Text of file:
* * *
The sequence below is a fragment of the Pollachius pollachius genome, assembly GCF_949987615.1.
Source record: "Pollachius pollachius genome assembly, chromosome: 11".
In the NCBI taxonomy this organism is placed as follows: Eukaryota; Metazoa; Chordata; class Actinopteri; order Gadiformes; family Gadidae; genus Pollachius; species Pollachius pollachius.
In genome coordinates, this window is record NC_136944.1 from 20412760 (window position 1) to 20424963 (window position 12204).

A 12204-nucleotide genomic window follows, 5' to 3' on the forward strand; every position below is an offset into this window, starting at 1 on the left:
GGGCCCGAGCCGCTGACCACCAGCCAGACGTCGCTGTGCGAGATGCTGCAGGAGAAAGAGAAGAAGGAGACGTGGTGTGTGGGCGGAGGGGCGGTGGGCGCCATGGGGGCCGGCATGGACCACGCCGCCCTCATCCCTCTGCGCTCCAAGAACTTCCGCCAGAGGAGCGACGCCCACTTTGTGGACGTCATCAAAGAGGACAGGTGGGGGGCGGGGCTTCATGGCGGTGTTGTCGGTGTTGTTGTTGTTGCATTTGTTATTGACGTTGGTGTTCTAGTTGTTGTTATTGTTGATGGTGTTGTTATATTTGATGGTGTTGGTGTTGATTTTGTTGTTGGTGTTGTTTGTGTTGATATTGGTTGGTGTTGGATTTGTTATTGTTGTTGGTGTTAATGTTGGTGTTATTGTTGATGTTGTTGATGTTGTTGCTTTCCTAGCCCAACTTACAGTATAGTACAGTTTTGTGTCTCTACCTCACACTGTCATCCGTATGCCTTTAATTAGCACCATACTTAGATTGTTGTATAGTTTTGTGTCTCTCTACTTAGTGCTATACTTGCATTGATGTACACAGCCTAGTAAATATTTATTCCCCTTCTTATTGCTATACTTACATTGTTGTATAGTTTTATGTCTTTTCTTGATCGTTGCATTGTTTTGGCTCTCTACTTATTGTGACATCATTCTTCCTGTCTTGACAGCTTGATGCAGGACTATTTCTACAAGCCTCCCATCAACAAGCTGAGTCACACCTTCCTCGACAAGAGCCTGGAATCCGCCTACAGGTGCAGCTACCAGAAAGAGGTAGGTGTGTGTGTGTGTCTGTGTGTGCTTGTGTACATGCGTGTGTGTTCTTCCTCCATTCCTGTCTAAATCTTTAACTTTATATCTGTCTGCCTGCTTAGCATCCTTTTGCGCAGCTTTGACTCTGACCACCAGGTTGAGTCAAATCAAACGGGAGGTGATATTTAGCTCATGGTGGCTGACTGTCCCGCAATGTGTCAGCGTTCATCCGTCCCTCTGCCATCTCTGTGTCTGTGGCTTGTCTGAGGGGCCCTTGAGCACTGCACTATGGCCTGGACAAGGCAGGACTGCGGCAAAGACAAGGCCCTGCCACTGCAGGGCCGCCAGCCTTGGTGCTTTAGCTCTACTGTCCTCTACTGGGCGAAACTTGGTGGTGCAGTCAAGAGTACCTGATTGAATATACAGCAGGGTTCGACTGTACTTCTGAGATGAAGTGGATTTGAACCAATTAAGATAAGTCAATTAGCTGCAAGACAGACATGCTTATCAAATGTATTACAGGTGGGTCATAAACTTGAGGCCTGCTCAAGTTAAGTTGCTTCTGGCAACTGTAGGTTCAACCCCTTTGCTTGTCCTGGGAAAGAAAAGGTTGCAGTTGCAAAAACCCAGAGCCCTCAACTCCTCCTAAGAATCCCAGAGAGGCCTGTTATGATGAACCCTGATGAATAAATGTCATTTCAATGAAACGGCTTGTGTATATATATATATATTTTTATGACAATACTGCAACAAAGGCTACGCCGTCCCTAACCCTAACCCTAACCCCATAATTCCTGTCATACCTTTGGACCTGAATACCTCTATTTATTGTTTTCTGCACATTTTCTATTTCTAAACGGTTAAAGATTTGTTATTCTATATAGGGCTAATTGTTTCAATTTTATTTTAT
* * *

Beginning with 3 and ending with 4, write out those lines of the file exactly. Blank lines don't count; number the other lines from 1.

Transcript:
In the NCBI taxonomy this organism is placed as follows: Eukaryota; Metazoa; Chordata; class Actinopteri; order Gadiformes; family Gadidae; genus Pollachius; species Pollachius pollachius.
In genome coordinates, this window is record NC_136944.1 from 20412760 (window position 1) to 20424963 (window position 12204).